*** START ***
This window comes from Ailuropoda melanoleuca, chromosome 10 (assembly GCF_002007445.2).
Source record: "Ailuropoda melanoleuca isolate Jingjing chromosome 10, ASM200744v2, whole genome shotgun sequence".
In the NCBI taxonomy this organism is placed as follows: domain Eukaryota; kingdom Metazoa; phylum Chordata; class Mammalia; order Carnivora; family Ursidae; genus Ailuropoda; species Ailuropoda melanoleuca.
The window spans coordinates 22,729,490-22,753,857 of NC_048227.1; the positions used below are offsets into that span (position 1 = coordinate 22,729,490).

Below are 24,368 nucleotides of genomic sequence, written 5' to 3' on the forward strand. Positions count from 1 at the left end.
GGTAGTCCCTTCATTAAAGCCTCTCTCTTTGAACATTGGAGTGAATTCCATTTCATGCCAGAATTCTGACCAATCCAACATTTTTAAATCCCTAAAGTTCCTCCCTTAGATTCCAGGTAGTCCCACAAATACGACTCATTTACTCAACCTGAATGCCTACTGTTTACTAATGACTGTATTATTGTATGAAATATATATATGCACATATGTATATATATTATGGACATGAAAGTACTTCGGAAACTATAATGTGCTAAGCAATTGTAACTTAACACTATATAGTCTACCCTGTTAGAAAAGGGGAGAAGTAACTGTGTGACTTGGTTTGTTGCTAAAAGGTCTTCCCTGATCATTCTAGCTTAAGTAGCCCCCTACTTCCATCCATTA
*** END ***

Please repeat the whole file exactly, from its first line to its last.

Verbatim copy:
This window comes from Ailuropoda melanoleuca, chromosome 10 (assembly GCF_002007445.2).
Source record: "Ailuropoda melanoleuca isolate Jingjing chromosome 10, ASM200744v2, whole genome shotgun sequence".
In the NCBI taxonomy this organism is placed as follows: domain Eukaryota; kingdom Metazoa; phylum Chordata; class Mammalia; order Carnivora; family Ursidae; genus Ailuropoda; species Ailuropoda melanoleuca.
The window spans coordinates 22,729,490-22,753,857 of NC_048227.1; the positions used below are offsets into that span (position 1 = coordinate 22,729,490).

Below are 24,368 nucleotides of genomic sequence, written 5' to 3' on the forward strand. Positions count from 1 at the left end.
GGTAGTCCCTTCATTAAAGCCTCTCTCTTTGAACATTGGAGTGAATTCCATTTCATGCCAGAATTCTGACCAATCCAACATTTTTAAATCCCTAAAGTTCCTCCCTTAGATTCCAGGTAGTCCCACAAATACGACTCATTTACTCAACCTGAATGCCTACTGTTTACTAATGACTGTATTATTGTATGAAATATATATATGCACATATGTATATATATTATGGACATGAAAGTACTTCGGAAACTATAATGTGCTAAGCAATTGTAACTTAACACTATATAGTCTACCCTGTTAGAAAAGGGGAGAAGTAACTGTGTGACTTGGTTTGTTGCTAAAAGGTCTTCCCTGATCATTCTAGCTTAAGTAGCCCCCTACTTCCATCCATTA